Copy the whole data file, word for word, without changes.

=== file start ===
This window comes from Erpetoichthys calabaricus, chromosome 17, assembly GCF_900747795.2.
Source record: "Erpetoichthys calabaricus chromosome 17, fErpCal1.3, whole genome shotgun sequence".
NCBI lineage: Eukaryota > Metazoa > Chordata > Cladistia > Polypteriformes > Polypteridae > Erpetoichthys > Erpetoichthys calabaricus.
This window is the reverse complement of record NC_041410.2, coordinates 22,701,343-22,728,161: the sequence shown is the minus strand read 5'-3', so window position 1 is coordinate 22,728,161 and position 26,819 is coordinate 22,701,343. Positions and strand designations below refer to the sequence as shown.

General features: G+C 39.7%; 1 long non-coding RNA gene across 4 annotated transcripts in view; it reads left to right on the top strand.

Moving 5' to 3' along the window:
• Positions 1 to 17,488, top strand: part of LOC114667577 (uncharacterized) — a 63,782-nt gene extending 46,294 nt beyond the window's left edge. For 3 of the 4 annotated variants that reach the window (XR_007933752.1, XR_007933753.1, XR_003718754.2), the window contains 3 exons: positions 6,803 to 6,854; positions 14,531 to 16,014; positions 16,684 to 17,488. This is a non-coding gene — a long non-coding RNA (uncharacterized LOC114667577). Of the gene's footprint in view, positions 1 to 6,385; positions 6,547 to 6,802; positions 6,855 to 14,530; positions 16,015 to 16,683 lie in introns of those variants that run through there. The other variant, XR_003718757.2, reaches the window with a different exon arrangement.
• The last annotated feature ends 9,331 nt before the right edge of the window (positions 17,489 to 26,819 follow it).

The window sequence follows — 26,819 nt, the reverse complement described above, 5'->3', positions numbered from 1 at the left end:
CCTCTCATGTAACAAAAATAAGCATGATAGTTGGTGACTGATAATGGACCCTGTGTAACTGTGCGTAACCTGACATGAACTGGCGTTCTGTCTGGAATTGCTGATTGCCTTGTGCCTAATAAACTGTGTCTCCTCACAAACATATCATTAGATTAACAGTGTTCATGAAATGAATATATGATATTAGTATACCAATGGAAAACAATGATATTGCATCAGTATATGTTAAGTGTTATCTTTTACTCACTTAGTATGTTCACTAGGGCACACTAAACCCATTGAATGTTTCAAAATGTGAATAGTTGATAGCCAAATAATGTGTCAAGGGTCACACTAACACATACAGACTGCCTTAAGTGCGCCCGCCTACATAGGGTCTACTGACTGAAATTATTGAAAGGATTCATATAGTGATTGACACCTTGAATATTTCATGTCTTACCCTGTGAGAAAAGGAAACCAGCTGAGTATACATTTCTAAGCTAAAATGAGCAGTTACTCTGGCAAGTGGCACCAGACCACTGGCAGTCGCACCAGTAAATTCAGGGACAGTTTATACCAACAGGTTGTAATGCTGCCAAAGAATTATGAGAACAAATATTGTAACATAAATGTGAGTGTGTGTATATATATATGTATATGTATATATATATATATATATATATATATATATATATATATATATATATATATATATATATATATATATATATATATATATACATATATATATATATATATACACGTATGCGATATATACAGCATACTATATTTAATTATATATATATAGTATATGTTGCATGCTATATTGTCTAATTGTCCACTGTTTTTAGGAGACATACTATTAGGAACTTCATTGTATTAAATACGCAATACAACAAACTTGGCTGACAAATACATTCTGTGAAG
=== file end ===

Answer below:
This window comes from Erpetoichthys calabaricus, chromosome 17, assembly GCF_900747795.2.
Source record: "Erpetoichthys calabaricus chromosome 17, fErpCal1.3, whole genome shotgun sequence".
NCBI lineage: Eukaryota > Metazoa > Chordata > Cladistia > Polypteriformes > Polypteridae > Erpetoichthys > Erpetoichthys calabaricus.
This window is the reverse complement of record NC_041410.2, coordinates 22,701,343-22,728,161: the sequence shown is the minus strand read 5'-3', so window position 1 is coordinate 22,728,161 and position 26,819 is coordinate 22,701,343. Positions and strand designations below refer to the sequence as shown.

General features: G+C 39.7%; 1 long non-coding RNA gene across 4 annotated transcripts in view; it reads left to right on the top strand.

Moving 5' to 3' along the window:
• Positions 1 to 17,488, top strand: part of LOC114667577 (uncharacterized) — a 63,782-nt gene extending 46,294 nt beyond the window's left edge. For 3 of the 4 annotated variants that reach the window (XR_007933752.1, XR_007933753.1, XR_003718754.2), the window contains 3 exons: positions 6,803 to 6,854; positions 14,531 to 16,014; positions 16,684 to 17,488. This is a non-coding gene — a long non-coding RNA (uncharacterized LOC114667577). Of the gene's footprint in view, positions 1 to 6,385; positions 6,547 to 6,802; positions 6,855 to 14,530; positions 16,015 to 16,683 lie in introns of those variants that run through there. The other variant, XR_003718757.2, reaches the window with a different exon arrangement.
• The last annotated feature ends 9,331 nt before the right edge of the window (positions 17,489 to 26,819 follow it).

The window sequence follows — 26,819 nt, the reverse complement described above, 5'->3', positions numbered from 1 at the left end:
CCTCTCATGTAACAAAAATAAGCATGATAGTTGGTGACTGATAATGGACCCTGTGTAACTGTGCGTAACCTGACATGAACTGGCGTTCTGTCTGGAATTGCTGATTGCCTTGTGCCTAATAAACTGTGTCTCCTCACAAACATATCATTAGATTAACAGTGTTCATGAAATGAATATATGATATTAGTATACCAATGGAAAACAATGATATTGCATCAGTATATGTTAAGTGTTATCTTTTACTCACTTAGTATGTTCACTAGGGCACACTAAACCCATTGAATGTTTCAAAATGTGAATAGTTGATAGCCAAATAATGTGTCAAGGGTCACACTAACACATACAGACTGCCTTAAGTGCGCCCGCCTACATAGGGTCTACTGACTGAAATTATTGAAAGGATTCATATAGTGATTGACACCTTGAATATTTCATGTCTTACCCTGTGAGAAAAGGAAACCAGCTGAGTATACATTTCTAAGCTAAAATGAGCAGTTACTCTGGCAAGTGGCACCAGACCACTGGCAGTCGCACCAGTAAATTCAGGGACAGTTTATACCAACAGGTTGTAATGCTGCCAAAGAATTATGAGAACAAATATTGTAACATAAATGTGAGTGTGTGTATATATATATGTATATGTATATATATATATATATATATATATATATATATATATATATATATATATATATATATATATATATATATATATATATATACATATATATATATATATATACACGTATGCGATATATACAGCATACTATATTTAATTATATATATATAGTATATGTTGCATGCTATATTGTCTAATTGTCCACTGTTTTTAGGAGACATACTATTAGGAACTTCATTGTATTAAATACGCAATACAACAAACTTGGCTGACAAATACATTCTGTGAAG